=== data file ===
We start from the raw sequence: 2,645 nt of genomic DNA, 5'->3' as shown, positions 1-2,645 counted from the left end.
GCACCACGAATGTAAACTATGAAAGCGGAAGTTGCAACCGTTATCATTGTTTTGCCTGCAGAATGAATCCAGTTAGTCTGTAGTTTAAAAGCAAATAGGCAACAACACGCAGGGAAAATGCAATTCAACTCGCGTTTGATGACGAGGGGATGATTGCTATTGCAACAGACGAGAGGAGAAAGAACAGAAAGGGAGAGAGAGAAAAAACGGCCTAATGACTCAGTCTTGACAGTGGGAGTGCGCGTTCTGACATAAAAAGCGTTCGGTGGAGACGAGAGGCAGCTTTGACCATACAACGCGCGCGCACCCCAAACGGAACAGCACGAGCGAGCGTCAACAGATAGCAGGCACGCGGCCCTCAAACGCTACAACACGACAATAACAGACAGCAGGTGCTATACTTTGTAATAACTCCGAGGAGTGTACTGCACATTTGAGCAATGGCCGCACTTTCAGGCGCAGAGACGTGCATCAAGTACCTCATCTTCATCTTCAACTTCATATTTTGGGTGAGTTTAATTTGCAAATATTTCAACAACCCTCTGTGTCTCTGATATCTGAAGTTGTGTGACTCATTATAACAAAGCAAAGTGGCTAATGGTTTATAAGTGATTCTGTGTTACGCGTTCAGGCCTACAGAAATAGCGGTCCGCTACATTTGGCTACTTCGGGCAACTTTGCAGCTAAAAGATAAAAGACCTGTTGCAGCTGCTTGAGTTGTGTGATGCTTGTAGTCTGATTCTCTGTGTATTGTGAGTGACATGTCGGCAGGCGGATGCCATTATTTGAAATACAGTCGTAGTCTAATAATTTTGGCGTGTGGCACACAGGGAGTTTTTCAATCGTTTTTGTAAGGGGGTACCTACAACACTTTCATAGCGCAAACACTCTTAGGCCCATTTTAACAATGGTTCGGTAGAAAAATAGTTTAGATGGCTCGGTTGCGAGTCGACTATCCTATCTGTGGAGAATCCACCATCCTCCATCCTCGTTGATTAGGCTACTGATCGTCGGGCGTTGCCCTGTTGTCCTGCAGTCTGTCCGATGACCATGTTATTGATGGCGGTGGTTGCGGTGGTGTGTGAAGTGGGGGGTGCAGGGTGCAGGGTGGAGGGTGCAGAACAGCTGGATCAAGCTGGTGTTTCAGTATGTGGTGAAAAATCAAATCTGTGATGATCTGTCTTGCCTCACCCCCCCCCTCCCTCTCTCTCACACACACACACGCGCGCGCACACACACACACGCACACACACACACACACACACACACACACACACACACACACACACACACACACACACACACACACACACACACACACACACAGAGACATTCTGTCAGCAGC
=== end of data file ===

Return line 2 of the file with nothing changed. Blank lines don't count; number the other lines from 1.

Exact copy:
GCACCACGAATGTAAACTATGAAAGCGGAAGTTGCAACCGTTATCATTGTTTTGCCTGCAGAATGAATCCAGTTAGTCTGTAGTTTAAAAGCAAATAGGCAACAACACGCAGGGAAAATGCAATTCAACTCGCGTTTGATGACGAGGGGATGATTGCTATTGCAACAGACGAGAGGAGAAAGAACAGAAAGGGAGAGAGAGAAAAAACGGCCTAATGACTCAGTCTTGACAGTGGGAGTGCGCGTTCTGACATAAAAAGCGTTCGGTGGAGACGAGAGGCAGCTTTGACCATACAACGCGCGCGCACCCCAAACGGAACAGCACGAGCGAGCGTCAACAGATAGCAGGCACGCGGCCCTCAAACGCTACAACACGACAATAACAGACAGCAGGTGCTATACTTTGTAATAACTCCGAGGAGTGTACTGCACATTTGAGCAATGGCCGCACTTTCAGGCGCAGAGACGTGCATCAAGTACCTCATCTTCATCTTCAACTTCATATTTTGGGTGAGTTTAATTTGCAAATATTTCAACAACCCTCTGTGTCTCTGATATCTGAAGTTGTGTGACTCATTATAACAAAGCAAAGTGGCTAATGGTTTATAAGTGATTCTGTGTTACGCGTTCAGGCCTACAGAAATAGCGGTCCGCTACATTTGGCTACTTCGGGCAACTTTGCAGCTAAAAGATAAAAGACCTGTTGCAGCTGCTTGAGTTGTGTGATGCTTGTAGTCTGATTCTCTGTGTATTGTGAGTGACATGTCGGCAGGCGGATGCCATTATTTGAAATACAGTCGTAGTCTAATAATTTTGGCGTGTGGCACACAGGGAGTTTTTCAATCGTTTTTGTAAGGGGGTACCTACAACACTTTCATAGCGCAAACACTCTTAGGCCCATTTTAACAATGGTTCGGTAGAAAAATAGTTTAGATGGCTCGGTTGCGAGTCGACTATCCTATCTGTGGAGAATCCACCATCCTCCATCCTCGTTGATTAGGCTACTGATCGTCGGGCGTTGCCCTGTTGTCCTGCAGTCTGTCCGATGACCATGTTATTGATGGCGGTGGTTGCGGTGGTGTGTGAAGTGGGGGGTGCAGGGTGCAGGGTGGAGGGTGCAGAACAGCTGGATCAAGCTGGTGTTTCAGTATGTGGTGAAAAATCAAATCTGTGATGATCTGTCTTGCCTCACCCCCCCCCTCCCTCTCTCTCACACACACACACGCGCGCGCACACACACACACGCACACACACACACACACACACACACACACACACACACACACACACACACACACACACACACACACACACACACACACACACAGAGACATTCTGTCAGCAGC